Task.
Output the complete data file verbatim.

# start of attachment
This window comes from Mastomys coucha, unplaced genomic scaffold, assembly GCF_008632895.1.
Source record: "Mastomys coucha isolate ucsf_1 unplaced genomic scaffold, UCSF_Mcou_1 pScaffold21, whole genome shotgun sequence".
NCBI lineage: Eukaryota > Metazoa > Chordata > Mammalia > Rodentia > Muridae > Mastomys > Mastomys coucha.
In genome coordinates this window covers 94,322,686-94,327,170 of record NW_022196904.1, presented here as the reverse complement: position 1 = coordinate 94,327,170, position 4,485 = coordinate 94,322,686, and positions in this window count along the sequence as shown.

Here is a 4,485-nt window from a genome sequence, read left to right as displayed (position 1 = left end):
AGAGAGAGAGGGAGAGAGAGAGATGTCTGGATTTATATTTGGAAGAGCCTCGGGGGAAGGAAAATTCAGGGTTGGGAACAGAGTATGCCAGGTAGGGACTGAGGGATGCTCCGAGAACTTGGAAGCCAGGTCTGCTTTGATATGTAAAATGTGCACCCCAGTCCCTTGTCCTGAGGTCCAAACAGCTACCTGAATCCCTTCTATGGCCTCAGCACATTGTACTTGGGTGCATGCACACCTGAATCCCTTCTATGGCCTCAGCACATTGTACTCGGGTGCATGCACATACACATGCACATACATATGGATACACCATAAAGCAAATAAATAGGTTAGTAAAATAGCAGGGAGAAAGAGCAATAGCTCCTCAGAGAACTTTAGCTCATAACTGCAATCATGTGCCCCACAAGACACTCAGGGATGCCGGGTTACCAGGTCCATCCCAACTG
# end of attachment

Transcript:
This window comes from Mastomys coucha, unplaced genomic scaffold, assembly GCF_008632895.1.
Source record: "Mastomys coucha isolate ucsf_1 unplaced genomic scaffold, UCSF_Mcou_1 pScaffold21, whole genome shotgun sequence".
NCBI lineage: Eukaryota > Metazoa > Chordata > Mammalia > Rodentia > Muridae > Mastomys > Mastomys coucha.
In genome coordinates this window covers 94,322,686-94,327,170 of record NW_022196904.1, presented here as the reverse complement: position 1 = coordinate 94,327,170, position 4,485 = coordinate 94,322,686, and positions in this window count along the sequence as shown.

Here is a 4,485-nt window from a genome sequence, read left to right as displayed (position 1 = left end):
AGAGAGAGAGGGAGAGAGAGAGATGTCTGGATTTATATTTGGAAGAGCCTCGGGGGAAGGAAAATTCAGGGTTGGGAACAGAGTATGCCAGGTAGGGACTGAGGGATGCTCCGAGAACTTGGAAGCCAGGTCTGCTTTGATATGTAAAATGTGCACCCCAGTCCCTTGTCCTGAGGTCCAAACAGCTACCTGAATCCCTTCTATGGCCTCAGCACATTGTACTTGGGTGCATGCACACCTGAATCCCTTCTATGGCCTCAGCACATTGTACTCGGGTGCATGCACATACACATGCACATACATATGGATACACCATAAAGCAAATAAATAGGTTAGTAAAATAGCAGGGAGAAAGAGCAATAGCTCCTCAGAGAACTTTAGCTCATAACTGCAATCATGTGCCCCACAAGACACTCAGGGATGCCGGGTTACCAGGTCCATCCCAACTG